Communications teams have been at the heart of the pandemic since day one.
For most, it has been the most challenging, exhausting and emotional time of their lives. For many, it was the moment when execs turned and listened to them, center stage, with greater respect than ever before.
As the vaccines kick in and restrictions ease, now is the time to reflect on what you’ve all been through. What have you learned from the last 15 months? What has it told you about the best ways to lead? How does it help you meet the challenge of what is next?
There have been plenty of practical takeaways from communicating in a crisis. Which channels were most effective? Which messages resonated amid the noise of COVID-19 communication? Which did not? How did you sustain your teams through grueling periods of uncertainty, chaos and fear?
It’s crucial to review the lessons learned over the past year, but you must also put plans into action for a profoundly changed business landscape.
Fighting for a place at the decision-making table
Communications leaders have often had to fight for their place at the top table. At this moment in history, they are at the heart of triage – life support machines to business survival. In many cases, communicators were literally the difference between life and death.
In March 2020, as the world began to lockdown against the virus, I set out on a project that led to a book, “Leaders in Lockdown.” I followed 28 global business leaders through the crisis – sharing emotional and intimate moments with them as they hunkered down in their houses and their kitchens trying to make sense of what was happening. It was a window into the world, observing business leadership in action at a time when no one had the answers. Communications was top of nearly everyone’s agenda.
The leaders I worked with ranged from CEOs of hotel businesses in Asia, to media moguls, to the titans of financial services, to the big brains of American tech, to entrepreneurs whose billion-dollar companies lay in tatters.
Now, I have been sharing these insights on leadership with hundreds of senior executives, including many comms professionals. The aim is to help them stand back and take that pause – many for the first time since the virus broke out. The sessions have been cathartic, raw and immensely helpful.
The hope is that this process of reflection and renewal will help leaders prepare to adapt their styles for leading out of lockdown. The evidence of these hundreds of leadership conversations points to what leaders want to hold onto from the peak of the pandemic — and what they want to leave behind. Most want to keep the agility and speed they demonstrated, but they want to do that in a way that doesn’t burn everyone out. The pace and volume that communications teams had to deal with was awesome but not sustainable.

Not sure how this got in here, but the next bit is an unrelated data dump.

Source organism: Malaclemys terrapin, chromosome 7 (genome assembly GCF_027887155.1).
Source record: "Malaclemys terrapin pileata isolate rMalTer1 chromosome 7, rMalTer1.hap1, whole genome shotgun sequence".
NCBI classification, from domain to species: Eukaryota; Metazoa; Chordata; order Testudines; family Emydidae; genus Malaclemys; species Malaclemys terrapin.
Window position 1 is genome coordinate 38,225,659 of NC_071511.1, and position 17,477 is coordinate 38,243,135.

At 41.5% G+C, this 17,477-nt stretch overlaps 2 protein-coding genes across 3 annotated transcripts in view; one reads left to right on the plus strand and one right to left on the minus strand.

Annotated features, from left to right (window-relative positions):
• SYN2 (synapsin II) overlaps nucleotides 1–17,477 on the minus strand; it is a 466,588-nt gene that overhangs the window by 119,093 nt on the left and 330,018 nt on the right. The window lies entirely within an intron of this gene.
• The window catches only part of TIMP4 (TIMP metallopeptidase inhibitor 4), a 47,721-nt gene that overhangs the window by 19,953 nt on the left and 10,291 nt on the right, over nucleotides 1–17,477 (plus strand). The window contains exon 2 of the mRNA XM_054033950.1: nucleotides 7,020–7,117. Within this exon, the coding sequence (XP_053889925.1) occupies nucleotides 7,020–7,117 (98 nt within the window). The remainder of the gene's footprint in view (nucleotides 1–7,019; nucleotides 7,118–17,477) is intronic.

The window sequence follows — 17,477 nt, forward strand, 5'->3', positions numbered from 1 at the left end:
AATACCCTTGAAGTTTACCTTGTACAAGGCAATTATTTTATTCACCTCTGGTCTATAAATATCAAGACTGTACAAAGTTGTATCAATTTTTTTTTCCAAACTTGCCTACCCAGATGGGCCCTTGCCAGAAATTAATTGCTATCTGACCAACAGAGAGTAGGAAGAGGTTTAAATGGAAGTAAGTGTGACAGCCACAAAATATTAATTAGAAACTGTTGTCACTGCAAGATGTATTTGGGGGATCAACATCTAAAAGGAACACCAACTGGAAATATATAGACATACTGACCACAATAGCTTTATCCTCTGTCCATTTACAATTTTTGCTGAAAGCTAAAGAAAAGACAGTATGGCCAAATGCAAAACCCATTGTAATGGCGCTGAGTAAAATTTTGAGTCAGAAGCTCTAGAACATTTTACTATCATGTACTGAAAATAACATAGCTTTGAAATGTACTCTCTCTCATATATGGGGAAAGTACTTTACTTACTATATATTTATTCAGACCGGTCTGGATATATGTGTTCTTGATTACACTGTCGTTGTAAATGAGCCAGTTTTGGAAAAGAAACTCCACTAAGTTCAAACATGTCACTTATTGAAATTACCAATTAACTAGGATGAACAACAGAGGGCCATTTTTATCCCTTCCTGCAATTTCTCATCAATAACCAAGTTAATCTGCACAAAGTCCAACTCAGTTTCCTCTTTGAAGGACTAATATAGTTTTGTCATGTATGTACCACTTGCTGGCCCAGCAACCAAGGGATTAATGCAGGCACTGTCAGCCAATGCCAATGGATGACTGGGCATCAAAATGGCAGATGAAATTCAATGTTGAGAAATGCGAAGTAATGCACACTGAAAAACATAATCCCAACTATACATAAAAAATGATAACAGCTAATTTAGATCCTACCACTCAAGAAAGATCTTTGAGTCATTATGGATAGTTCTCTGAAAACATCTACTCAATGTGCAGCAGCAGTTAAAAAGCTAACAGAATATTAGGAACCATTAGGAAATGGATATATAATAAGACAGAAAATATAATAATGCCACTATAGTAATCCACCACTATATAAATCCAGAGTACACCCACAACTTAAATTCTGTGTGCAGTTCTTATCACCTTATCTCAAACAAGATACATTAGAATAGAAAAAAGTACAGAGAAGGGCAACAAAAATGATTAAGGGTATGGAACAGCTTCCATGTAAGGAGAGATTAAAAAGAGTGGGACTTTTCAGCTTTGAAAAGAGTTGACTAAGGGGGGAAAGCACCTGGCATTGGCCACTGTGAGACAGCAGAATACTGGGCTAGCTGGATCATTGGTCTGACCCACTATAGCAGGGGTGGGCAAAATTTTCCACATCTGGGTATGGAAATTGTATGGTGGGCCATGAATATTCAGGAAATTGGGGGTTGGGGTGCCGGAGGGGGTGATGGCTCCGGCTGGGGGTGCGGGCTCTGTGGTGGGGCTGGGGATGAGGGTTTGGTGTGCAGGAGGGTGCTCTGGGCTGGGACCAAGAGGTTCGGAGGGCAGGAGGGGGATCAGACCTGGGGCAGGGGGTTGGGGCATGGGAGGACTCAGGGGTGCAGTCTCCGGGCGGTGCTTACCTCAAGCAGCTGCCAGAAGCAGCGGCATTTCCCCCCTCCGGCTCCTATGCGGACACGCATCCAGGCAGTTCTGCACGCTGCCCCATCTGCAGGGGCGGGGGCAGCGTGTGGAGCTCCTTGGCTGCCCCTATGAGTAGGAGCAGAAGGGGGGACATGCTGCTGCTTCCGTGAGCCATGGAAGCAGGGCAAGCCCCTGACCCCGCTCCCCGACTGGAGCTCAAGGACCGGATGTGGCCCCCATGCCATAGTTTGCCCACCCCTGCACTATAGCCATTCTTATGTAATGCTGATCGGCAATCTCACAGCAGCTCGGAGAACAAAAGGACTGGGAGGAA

The leaders we consulted want to maintain the tight collaboration and the focus on essential work they achieved as the virus took hold. The silos came down. They want to give up being busy fools, doing unproductive work that doesn’t affect the true outcomes they are trying to achieve. The endless back and forth of finalizing announcements and other ancillary work was cut to the quick. For communicators to maintain this high level of influence, it must remain that way moving forward.
The leaders we have worked with are passionate about holding onto the care and compassion they saw in the bleakest moments of the pandemic. They would dearly love to keep the trust they felt between themselves and their colleagues in this most stressful time in their careers. “Trust the judgement of your comms teams,” was a familiar cry.
To enable communication leaders to take forward these learnings from lockdown requires the evolving of a new style of leadership. Command and control as a blunt instrument is dead. The crisis has shown that. Presenteeism as a trait is equally redundant. Employee empowerment is now king.
The challenge right now for communications leaders is considerable. The pace of change will likely keep spinning at a dizzying pace. The importance of communicating to employees, customers, investors and other key stakeholders will never be greater.
To keep an effective and powerful place in the “C-suite,” communications leaders must take their own leadership development much more seriously. My clarion call is to put your own leadership style under the microscope. How can you improve and maintain internal influence? How can you remain indispensable in a post-pandemic workplace?
Only by asking these hard questions — and making adjustments as necessary — will you be equipped best to lead out of lockdown.